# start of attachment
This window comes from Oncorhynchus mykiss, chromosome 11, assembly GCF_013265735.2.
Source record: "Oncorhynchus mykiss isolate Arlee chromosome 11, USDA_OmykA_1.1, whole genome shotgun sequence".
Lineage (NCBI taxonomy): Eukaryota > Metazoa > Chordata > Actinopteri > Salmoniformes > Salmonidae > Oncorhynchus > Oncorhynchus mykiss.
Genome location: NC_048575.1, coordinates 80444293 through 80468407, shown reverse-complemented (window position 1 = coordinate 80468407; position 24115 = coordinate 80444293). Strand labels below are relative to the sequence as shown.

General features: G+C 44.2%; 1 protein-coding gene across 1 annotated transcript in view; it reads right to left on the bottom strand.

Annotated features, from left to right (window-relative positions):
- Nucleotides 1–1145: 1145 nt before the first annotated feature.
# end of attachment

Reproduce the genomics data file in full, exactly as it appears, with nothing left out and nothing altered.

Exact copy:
This window comes from Oncorhynchus mykiss, chromosome 11, assembly GCF_013265735.2.
Source record: "Oncorhynchus mykiss isolate Arlee chromosome 11, USDA_OmykA_1.1, whole genome shotgun sequence".
Lineage (NCBI taxonomy): Eukaryota > Metazoa > Chordata > Actinopteri > Salmoniformes > Salmonidae > Oncorhynchus > Oncorhynchus mykiss.
Genome location: NC_048575.1, coordinates 80444293 through 80468407, shown reverse-complemented (window position 1 = coordinate 80468407; position 24115 = coordinate 80444293). Strand labels below are relative to the sequence as shown.

General features: G+C 44.2%; 1 protein-coding gene across 1 annotated transcript in view; it reads right to left on the bottom strand.

Annotated features, from left to right (window-relative positions):
- Nucleotides 1–1145: 1145 nt before the first annotated feature.